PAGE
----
You may not be able to mow the lawn, but you can sweep the floor!
The health benefits of regularly performing moderate to vigorous physical activity (MVPA) are well researched and acknowledged, but what about the impact of light physical activity on our well-being? Does daily movement, such as doing the dishes, gardening and short duration walking, have any sizable influence on our health?
A small but growing body of research, including two recently published studies in the journal JAMA Network Open, suggest this may be the case. In one study, nearly 6,000 women age 65 and older were asked to wear a hip accelerometer (a device that tracks your movement) over a seven-day period to collect data on the number of minutes they engaged in light physical activity (PA). Researchers then tracked rates of coronary heart disease (CHD) and cardiovascular disease (CVD) in participants over a five-year follow-up period. Light PA was found to have a statistically significant effect on reducing CHD and CVD, even after accounting for sociodemographic, health behavior and health status differences, as well as variations in MVPA rates. Those participants who engaged in greater than five and a half hours a day of light PA were found to reduce their risk of CHD by 42 percent and CVD by 22 percent compared with participants who engaged in less than four hours of light PA a day.
A second study compared rates of light physical activity with cerebral function using magnetic resonance imaging (MRI) to measure brain volume. A decrease in brain volume—or brain atrophy—is part of the natural aging process, but too much loss can be harmful to our cognition. This study again used an accelerometer to track light PA in over 2,300 participants, male and female, with a mean age of 53, and compared rates of light PA with brain volume measurements. Light PA was again found to have a statistically significant impact on preventing brain atrophy, even after adjusting for sociodemographic, health behavior, health status and MVPA differences. Statistical modeling found that every additional hour of light PA per day was linked to a higher brain volume, analogous to about one to two years less brain aging.
This research is important to consider for a few reasons. Older adults who may not be able to perform the recommended 150 minutes a week of MVPA could still improve their health by integrating more frequent light physical activity into their day and avoiding prolonged sedentary behavior. For example, although mowing the entire lawn or deep scrubbing a bath tub may be more than a senior can manage, lighter tasks such as pruning a bush or sweeping a floor may be manageable. In other words, continuing to move and do as much as you are safely able to could still have a productive influence on your health.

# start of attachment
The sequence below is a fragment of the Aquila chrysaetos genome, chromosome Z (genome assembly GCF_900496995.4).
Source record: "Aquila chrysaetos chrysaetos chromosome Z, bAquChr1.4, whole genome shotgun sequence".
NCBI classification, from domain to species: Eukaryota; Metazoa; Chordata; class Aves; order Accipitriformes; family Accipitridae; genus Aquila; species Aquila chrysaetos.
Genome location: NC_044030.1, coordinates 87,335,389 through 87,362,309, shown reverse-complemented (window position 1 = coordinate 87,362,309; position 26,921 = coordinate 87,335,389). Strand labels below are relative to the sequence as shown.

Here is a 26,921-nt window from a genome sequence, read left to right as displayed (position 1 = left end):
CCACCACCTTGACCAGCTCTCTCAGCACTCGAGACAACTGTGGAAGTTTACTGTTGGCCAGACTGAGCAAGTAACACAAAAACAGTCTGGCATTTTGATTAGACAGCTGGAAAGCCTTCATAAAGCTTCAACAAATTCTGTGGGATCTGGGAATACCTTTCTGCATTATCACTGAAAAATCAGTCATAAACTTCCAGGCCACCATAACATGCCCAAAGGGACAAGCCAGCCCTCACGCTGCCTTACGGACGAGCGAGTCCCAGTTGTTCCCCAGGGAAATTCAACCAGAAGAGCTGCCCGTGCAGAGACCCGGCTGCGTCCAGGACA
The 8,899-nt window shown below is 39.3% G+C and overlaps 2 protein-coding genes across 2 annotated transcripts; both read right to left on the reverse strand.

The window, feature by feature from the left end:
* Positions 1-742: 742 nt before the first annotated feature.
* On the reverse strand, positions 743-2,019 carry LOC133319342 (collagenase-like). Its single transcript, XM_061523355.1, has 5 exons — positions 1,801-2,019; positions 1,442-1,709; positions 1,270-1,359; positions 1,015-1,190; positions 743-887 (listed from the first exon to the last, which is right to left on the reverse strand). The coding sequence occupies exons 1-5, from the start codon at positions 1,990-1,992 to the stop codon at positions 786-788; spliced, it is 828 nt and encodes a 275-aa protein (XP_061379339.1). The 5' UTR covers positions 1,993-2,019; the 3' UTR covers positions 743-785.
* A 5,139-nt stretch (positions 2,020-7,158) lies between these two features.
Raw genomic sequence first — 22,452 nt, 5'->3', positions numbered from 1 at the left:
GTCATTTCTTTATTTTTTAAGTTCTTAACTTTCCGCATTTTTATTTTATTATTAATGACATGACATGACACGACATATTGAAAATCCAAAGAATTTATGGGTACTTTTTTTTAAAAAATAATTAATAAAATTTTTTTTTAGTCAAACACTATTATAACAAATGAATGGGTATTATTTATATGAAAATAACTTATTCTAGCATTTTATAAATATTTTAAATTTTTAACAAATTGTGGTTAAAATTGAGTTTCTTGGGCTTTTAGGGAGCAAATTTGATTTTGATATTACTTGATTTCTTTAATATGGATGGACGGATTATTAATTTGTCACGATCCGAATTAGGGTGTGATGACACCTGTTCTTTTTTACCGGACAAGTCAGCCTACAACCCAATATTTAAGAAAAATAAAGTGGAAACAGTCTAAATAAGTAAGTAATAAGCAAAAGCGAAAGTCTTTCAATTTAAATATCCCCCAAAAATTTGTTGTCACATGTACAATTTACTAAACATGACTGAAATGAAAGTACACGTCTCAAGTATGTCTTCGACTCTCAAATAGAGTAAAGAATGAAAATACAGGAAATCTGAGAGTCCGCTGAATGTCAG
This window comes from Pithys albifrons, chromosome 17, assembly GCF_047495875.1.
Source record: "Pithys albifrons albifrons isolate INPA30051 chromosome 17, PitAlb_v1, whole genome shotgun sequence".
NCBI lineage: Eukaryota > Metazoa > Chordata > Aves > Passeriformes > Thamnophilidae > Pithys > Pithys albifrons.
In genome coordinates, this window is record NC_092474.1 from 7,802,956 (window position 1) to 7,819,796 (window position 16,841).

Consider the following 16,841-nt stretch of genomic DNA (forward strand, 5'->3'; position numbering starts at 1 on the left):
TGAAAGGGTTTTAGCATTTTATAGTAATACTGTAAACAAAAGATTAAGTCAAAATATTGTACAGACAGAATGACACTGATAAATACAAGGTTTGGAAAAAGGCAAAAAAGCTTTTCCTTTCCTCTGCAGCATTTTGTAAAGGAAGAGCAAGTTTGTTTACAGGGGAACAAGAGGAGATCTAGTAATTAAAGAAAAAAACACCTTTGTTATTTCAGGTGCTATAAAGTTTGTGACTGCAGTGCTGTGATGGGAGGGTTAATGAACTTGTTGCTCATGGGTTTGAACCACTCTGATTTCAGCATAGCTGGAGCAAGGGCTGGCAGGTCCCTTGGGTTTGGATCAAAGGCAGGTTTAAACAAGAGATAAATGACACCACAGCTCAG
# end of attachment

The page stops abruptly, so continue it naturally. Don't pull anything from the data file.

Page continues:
Another consideration is the modern workplace, which often involves sitting at a computer for an extended period of time. Although incorporating MVPA into a work day may not always be possible, it is easy to take periodic breaks to fill a water bottle, go to the bathroom or stand up and take a quick standing stretch or lap around the building.
Screen time in general, not only in the workplace, has become an increasingly pervasive part of our daily lives, making it even more difficult to avoid prolonged inactivity. Have you ever sat down to check “one thing” on the internet only to find that several minutes, or even hours, have gone by without changing your position? An easy way to begin cutting back on your screen time is to set a timer when you sit down. You may be surprised at how quickly 20-30 minutes can pass by when you are in front of a screen.
Other behavioral choices outside of the home and work environment can add up as well. Instead of driving around a parking lot 10 times in order to find the closest spot to the entrance, try intentionally parking a distance away in order to make yourself take extra steps. When given the option of stairs or the elevator, choose the stairs.
Behavioral changes take time, so start small and be patient. With practice, your body will most likely start to crave those light but more frequent doses of physical activity. By inviting a more mindful approach to your daily movement habits you can take an easy and tangible step towards improving your health.
This was originally posted in an issue of the Charlotte News – find the original link to the article here. Posted by Laurel Lakey, who works as a Physical Therapist Assistant at Dee Physical Therapy in Shelburne and lives in Charlotte with her husband, dog, chickens, and flock of sheep.